easy to deal with; eager to help or please; obliging.
to do a kindness or a favor to; oblige:
to accommodate a friend by helping him move to a new apartment.
to provide suitably; supply (usually followed by with):
The officials were accommodated with seats toward the front of the room.
to lend money to:
Can you accommodate him, or are you short of cash?
to provide with a room and sometimes with food.
to furnish with , as food and lodgings.
to have or make room for:
Will this elevator accommodate 10 people?
to make suitable or consistent; adapt:
to accommodate oneself to circumstances.
to bring into harmony or make adjustments or allowances for: to accommodate differences;
to accommodate your busy schedule.
to become adjusted or adapted.
to become reconciled; agree.
The good news is that governments and media of the free world are not proving quite as accommodating this time around.
Putin’s Sochi and Hitler’s Berlin: The Love Affair Between Dictators and the Olympic Games. Garry Kasparov February 6, 2014
Our family is fanatically loyal to accommodating businesses and avoid those that seem perplexed by us.
Disney World Means Everything to a Special Needs Mom Elizabeth Picciuto July 16, 2014
I loved the way he was with her, very respectful, accommodating, and just a pleasant energy to be around.
The Last Days of DJ AM Peter Davis August 30, 2009
The Tuesday Group emerged from the wreckage, accommodating a variety of views under the banner of moderation.
The Incredible Shrinking GOP Moderates Eleanor Clift July 28, 2011
Obama spent two and a half years trying to be accommodating.
Third-Party Delusions Michael Tomasky October 10, 2011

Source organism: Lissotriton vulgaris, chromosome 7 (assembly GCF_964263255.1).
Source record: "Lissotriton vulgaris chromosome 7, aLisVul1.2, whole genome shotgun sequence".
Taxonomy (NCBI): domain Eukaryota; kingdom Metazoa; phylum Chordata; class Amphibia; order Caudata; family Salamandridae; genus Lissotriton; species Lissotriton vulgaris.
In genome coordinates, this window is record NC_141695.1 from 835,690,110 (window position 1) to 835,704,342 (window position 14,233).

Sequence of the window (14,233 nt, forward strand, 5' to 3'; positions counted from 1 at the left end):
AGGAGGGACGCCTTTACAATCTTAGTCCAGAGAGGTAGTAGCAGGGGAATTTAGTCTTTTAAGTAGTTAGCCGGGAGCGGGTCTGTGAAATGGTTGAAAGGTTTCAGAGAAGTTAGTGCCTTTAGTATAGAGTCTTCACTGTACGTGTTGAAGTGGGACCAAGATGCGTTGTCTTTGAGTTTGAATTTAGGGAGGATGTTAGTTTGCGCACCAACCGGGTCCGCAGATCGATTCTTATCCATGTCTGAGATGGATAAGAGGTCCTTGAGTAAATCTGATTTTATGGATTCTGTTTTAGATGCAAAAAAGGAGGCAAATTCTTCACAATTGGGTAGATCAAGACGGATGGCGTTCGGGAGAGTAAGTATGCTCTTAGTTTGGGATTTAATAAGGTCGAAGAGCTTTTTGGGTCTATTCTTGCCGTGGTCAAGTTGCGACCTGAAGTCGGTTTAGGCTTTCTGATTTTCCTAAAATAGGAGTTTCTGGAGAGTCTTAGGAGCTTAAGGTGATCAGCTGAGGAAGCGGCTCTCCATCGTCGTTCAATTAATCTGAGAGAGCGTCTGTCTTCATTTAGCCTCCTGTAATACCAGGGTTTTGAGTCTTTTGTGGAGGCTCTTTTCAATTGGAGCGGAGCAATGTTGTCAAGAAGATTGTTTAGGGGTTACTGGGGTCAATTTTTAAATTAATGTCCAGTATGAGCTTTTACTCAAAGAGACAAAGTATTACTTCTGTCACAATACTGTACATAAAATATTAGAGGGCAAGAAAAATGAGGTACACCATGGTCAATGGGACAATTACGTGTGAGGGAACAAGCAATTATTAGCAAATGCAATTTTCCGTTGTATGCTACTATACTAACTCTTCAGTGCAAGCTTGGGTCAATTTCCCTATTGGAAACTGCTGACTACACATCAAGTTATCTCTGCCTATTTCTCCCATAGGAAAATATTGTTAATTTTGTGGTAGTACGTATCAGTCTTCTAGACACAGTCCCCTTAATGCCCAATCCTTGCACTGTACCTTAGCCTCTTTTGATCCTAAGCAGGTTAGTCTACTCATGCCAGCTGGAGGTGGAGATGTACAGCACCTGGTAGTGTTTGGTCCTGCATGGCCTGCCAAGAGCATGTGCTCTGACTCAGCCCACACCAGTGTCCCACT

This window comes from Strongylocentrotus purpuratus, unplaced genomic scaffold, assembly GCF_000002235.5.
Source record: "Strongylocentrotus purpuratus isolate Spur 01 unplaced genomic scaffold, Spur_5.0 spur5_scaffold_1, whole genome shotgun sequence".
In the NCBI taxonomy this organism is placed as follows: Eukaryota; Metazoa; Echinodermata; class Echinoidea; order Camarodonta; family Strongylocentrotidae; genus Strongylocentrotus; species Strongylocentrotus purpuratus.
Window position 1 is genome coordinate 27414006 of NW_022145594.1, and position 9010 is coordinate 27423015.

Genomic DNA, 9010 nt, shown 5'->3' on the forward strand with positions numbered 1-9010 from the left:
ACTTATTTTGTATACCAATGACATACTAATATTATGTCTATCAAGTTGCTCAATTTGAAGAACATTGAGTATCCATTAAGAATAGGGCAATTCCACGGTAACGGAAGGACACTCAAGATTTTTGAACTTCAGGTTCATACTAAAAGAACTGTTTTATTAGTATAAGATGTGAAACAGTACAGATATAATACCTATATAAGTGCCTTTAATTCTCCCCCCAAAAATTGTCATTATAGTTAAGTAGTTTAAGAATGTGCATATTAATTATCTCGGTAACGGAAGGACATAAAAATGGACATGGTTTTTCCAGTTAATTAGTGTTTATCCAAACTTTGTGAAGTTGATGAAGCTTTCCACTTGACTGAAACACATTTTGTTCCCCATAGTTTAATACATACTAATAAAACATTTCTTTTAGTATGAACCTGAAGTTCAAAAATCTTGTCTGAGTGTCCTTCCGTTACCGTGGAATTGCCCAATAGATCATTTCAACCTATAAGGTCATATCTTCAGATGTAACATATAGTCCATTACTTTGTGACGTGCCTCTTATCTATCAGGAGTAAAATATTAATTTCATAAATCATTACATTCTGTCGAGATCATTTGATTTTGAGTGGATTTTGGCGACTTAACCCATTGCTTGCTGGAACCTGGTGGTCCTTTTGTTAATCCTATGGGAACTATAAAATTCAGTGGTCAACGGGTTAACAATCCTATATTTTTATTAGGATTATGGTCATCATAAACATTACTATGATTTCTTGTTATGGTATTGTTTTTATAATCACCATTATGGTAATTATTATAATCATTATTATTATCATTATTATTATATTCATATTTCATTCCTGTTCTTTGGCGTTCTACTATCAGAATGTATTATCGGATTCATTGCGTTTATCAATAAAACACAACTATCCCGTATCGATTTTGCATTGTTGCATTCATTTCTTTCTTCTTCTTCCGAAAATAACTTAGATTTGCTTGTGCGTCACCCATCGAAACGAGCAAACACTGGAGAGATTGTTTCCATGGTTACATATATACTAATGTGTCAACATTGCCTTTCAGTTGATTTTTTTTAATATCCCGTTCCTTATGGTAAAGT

The house she took was capable of accommodating several families, and she considered it a safe investment for her “earnings.”
Remarkable Rogues Charles Kingston
With an accommodating chaperon who knew no German, the couple could do and say what they pleased.
Dreamers of the Ghetto I. Zangwill
But you would need an accommodating fool to make your fires, and an industrious philosopher to keep them burning.
Homes And How To Make Them Eugene Gardner
He wanted to learn the details of the accommodating illness.
A Son of the City Herman Gastrell Seely
It was distinguished by a large boot, made for the purpose of accommodating the Great Commoner’s gouty leg.
Critical and Historical Essays, Volume III (of 3) Thomas Babington Macaulay
willing to help; kind; obliging
(transitive) to supply or provide, esp with lodging or board and lodging
(transitive) to oblige or do a favour for
to adjust or become adjusted; adapt
(transitive) to bring into harmony; reconcile
(transitive) to allow room for; contain
(transitive) to lend money to, esp on a temporary basis until a formal loan has been arranged
“obliging,” 1771, present participle adjective from accommodate.
1530s, from Latin accomodatus “suitable,” past participle of accomodare “make fit, adapt, fit one thing to another,” from ad- “to” (see ad-) + commodare “make fit,” from commodus “fit” (see commode). Related: Accommodated; accommodating.
accommodate ac·com·mo·date (ə-kŏm’ə-dāt’)
v. ac·com·mo·dat·ed, ac·com·mo·dat·ing, ac·com·mo·dates
To become adjusted, as the eye to focusing on objects at a distance.
the act of accommodating; state or process of being accommodated; adaptation. adjustment of differences; reconciliation. Sociology. a process of mutual adaptation between persons or groups, usually achieved by eliminating or reducing hostility, as by compromise or arbitration. anything that supplies a need, want, favor, convenience, etc. Usually, accommodations. . food and . a seat, berth, […]
- Accommodation address
noun an address on letters, etc, to a person or business that does not wish or is not able to receive post at a permanent or actual address
- Accommodation bill
a bill, draft, or note made, drawn, accepted, or endorsed by one person for another without consideration, to enable the second person to obtain credit or raise money. noun (commerce) a bill of exchange cosigned by a guarantor: designed to strengthen the acceptor’s credit Also called windbill, windmill
- Accommodation collar
the arrest of a person on little or no evidence merely to fill a public or political demand for police action. noun phrase An arrest made to fulfill a quota, usually in response to pressure for strong police action against crime (Police)